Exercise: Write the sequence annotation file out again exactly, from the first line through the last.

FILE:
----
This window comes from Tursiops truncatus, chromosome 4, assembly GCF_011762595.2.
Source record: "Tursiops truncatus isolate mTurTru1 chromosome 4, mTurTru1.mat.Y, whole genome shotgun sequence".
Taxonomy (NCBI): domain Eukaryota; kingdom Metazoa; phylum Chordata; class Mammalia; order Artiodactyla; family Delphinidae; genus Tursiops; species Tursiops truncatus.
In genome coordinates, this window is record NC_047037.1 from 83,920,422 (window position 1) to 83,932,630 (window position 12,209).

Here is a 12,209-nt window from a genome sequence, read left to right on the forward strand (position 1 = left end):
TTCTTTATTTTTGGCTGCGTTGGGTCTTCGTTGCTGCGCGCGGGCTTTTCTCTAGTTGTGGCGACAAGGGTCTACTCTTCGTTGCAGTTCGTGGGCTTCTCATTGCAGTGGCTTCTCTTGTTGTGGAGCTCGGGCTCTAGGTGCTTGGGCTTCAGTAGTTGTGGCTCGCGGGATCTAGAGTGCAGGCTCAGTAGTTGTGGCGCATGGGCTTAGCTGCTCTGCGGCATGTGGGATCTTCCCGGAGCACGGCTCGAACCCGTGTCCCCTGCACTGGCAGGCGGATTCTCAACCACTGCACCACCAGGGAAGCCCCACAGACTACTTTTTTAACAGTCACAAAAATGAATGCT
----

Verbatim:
This window comes from Tursiops truncatus, chromosome 4, assembly GCF_011762595.2.
Source record: "Tursiops truncatus isolate mTurTru1 chromosome 4, mTurTru1.mat.Y, whole genome shotgun sequence".
Taxonomy (NCBI): domain Eukaryota; kingdom Metazoa; phylum Chordata; class Mammalia; order Artiodactyla; family Delphinidae; genus Tursiops; species Tursiops truncatus.
In genome coordinates, this window is record NC_047037.1 from 83,920,422 (window position 1) to 83,932,630 (window position 12,209).

Here is a 12,209-nt window from a genome sequence, read left to right on the forward strand (position 1 = left end):
TTCTTTATTTTTGGCTGCGTTGGGTCTTCGTTGCTGCGCGCGGGCTTTTCTCTAGTTGTGGCGACAAGGGTCTACTCTTCGTTGCAGTTCGTGGGCTTCTCATTGCAGTGGCTTCTCTTGTTGTGGAGCTCGGGCTCTAGGTGCTTGGGCTTCAGTAGTTGTGGCTCGCGGGATCTAGAGTGCAGGCTCAGTAGTTGTGGCGCATGGGCTTAGCTGCTCTGCGGCATGTGGGATCTTCCCGGAGCACGGCTCGAACCCGTGTCCCCTGCACTGGCAGGCGGATTCTCAACCACTGCACCACCAGGGAAGCCCCACAGACTACTTTTTTAACAGTCACAAAAATGAATGCT